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Availability: In stock
252pp. ¦ $61 £46 €52
The last decades have seen a revival of fragmentation in British and American works of fiction that deny linearity, coherence and continuity in favour of disruption, gaps and fissures. Authors such as Ali Smith, David Mitchell and David Shields have sought new ways of representing our global, media-saturated contemporary experience which differ from modernist and postmodernist experimentations from which the writers nevertheless draw inspiration. This volume aims to investigate some of the most important contributions to fragmentary literature from British and American writers since the 1990s, with a particular emphasis on texts released in the twenty-first century. The chapters within examine whether contemporary forms of literary fragmentation constitute a return to the modernist episteme or the fragmented literature of exhaustion of the 1960s, mark a continuity with postmodernist aesthetics or signal a deviation from past models and an attempt to reflect today’s accelerated culture of social media and over-communication. Contributors theorise and classify literary fragments, examine the relationship between fragmentation and the Zeitgeist (influenced by globalisation, media saturation and social networks), analyse the mechanics of multimodal and multimedial fictions, and consider the capacity of literary fragmentation to represent personal or collective trauma and to address ethical concerns. They also investigate the ways in which the architecture of the printed book is destabilised and how aesthetic processes involving fragmentation, bricolage and/or collage raise ontological, ethical and epistemological questions about the globalised contemporary world we live in and its relation to the self and the other. Besides the aforementioned authors, the volume makes reference to the works of J. G. Ballard, Julian Barnes, Mark Z. Danielewski, David Markson, Jonathan Safran Foer, David Foster Wallace, Jeanette Winterson and several others.
Joshua S. Hoeynck, Case Western Reserve University
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322pp. ¦ $64 £48 €54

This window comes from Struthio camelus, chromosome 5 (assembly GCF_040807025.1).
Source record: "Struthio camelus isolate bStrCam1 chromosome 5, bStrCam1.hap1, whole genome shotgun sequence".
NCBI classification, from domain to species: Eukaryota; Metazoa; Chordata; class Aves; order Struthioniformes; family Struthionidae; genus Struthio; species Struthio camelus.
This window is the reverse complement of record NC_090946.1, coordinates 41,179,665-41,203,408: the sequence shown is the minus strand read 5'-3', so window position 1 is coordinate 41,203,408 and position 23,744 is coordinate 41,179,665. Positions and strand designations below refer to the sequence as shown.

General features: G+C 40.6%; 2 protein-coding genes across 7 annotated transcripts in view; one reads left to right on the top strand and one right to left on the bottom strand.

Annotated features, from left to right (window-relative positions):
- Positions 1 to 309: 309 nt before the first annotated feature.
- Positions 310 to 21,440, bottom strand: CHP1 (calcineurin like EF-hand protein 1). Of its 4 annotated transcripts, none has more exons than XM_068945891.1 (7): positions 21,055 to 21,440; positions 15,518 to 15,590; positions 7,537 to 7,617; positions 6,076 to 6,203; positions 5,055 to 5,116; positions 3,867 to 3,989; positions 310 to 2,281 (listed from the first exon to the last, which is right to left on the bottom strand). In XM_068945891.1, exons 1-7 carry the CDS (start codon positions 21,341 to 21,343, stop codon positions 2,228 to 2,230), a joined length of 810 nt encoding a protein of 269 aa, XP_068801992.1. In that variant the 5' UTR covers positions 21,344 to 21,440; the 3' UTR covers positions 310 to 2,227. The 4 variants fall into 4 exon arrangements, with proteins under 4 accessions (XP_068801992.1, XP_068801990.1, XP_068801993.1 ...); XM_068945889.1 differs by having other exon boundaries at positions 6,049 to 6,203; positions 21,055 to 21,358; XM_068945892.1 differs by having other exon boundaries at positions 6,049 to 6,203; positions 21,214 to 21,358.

“Staying Open, Charles Olson’s Sources and Influences” investigates the inter-disciplinary influences on the work of the mid-Century American poet, Charles Olson. This edited collection of essays covers Olson’s diverse non-literary interests, including his engagement with the music of John Cage and Pierre Boulez, his interests in abstract expressionism, and his readings of philosopher Alfred North Whitehead. The essays also examine Olson’s pedagogy, which he developed in the experimental environment at Black Mountain College, as well as his six-month archeological journey through the Yucatan Peninsula in 1950 to explore the culture of the Maya. This book will, therefore, be a strong research aid to scholars working in diverse fields – music, archeology, pedagogy, philosophy, art, and psychology – as it outlines methods for close inter-disciplinary work that can uncover the mechanics of Olson’s creative, literary processes. Building on the straightforward scholarship of George Butterick, whose Guide to the Maximus Poems remains indispensable for readers of Olson’s work, the essays in this volume will also guide readers through the thick allusions within The Maximus Poems itself. New interest in the wide-ranging and non-literary nature of Olson’s thought in several recent academic works makes this book both timely and necessary. Physics Envy: American Poetry and Science in the Cold War and After by Peter Middleton as well as Contemporary Olson edited by David Herd have started the process of uncovering the extent to which Olson’s inter-disciplinary interests inflected his poetic compositions. “Staying Open” extends the preliminary investigations of Olson’s non-literary sources in those volumes by bringing together a community of scholars working across disciplines and within a wide variety of humanistic concerns.